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On this day, 16th September 1975, Papua New Guinea was granted full independence from Australia.
Papua New Guinea is positioned to the north of Australia and consists of the eastern half of the island of New Guinea, as well as numerous offshore islands,and it shares the island with the Indonesian provinces of Papua and West Papua.
The first known European exploration began with the Dutch and Portuguese traders during the sixteenth century. The name ‘Papua New Guinea’ is a result of the country’s unusual administrative history prior to Independence. 'Papua’ comes from a Malay word, pepuah, used to describe the frizzy Melanesian hair, while 'New Guinea’ is derived from 'Nueva Guinea’, the name used by Spanish explorer Yñigo Ortiz de Retez.
In 1899 the German imperial government assumed direct control of the northern territory and was known as German New Guinea. In 1884, Britain had taken control of the southern half, annexing it completely in 1888, known as British New Guinea. After the Papua Act of 1905, the British portion was renamed to Territory of Papua. During World War I, Australian troops began occupying the island to defend the British portion. Once the Treaty of Versailles came into effect following World War I, Australia was permitted to administer German New Guinea, while the British portion came to be regarded as an External Territory of the Australian Commonwealth, though in effect still a British possession. The two territories remained separate and distinct as 'Papua’ and 'New Guinea’.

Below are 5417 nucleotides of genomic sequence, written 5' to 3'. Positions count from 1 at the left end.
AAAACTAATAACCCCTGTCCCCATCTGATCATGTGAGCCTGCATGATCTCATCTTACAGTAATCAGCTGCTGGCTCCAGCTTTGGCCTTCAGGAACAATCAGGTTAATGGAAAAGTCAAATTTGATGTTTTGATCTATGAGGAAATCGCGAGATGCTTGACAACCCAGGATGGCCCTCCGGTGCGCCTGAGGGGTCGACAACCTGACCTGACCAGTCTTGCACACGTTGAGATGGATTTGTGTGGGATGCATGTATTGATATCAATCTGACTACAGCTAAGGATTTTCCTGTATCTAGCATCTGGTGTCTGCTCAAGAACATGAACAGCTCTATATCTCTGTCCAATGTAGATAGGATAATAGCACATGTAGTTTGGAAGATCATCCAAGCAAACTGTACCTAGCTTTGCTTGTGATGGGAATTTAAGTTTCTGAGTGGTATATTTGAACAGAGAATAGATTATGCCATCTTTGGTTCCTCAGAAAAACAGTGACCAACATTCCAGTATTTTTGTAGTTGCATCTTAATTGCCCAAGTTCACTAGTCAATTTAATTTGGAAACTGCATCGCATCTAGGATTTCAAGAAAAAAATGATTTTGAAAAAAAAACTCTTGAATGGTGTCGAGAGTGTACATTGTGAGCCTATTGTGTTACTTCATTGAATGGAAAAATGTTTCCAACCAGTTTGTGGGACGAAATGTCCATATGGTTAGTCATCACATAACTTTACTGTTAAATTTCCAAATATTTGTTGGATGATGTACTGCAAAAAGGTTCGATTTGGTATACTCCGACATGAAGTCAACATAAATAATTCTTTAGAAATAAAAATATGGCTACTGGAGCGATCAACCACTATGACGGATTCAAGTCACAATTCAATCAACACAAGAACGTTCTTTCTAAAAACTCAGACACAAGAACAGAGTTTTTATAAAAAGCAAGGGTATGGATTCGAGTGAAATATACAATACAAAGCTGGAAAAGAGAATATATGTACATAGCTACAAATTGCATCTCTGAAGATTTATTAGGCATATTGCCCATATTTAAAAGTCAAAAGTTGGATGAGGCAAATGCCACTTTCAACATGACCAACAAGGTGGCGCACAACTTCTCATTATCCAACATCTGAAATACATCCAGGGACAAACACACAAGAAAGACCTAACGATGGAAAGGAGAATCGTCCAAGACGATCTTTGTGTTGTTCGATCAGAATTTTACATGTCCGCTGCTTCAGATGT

Following the New Guinea Campaign of World War II, the two territories were merged as 'Papua New Guinea’. Australia continued to administer the country until it was granted full independence on 16 September 1975. Since independence, the two countries have retained close ties.
These maps from the State Library of New South Wales, Dixson Map Collection (dated 1584 and 1639) depict New Guinea when it was believed to be part of the Australian continent. Read more Southern lands revealed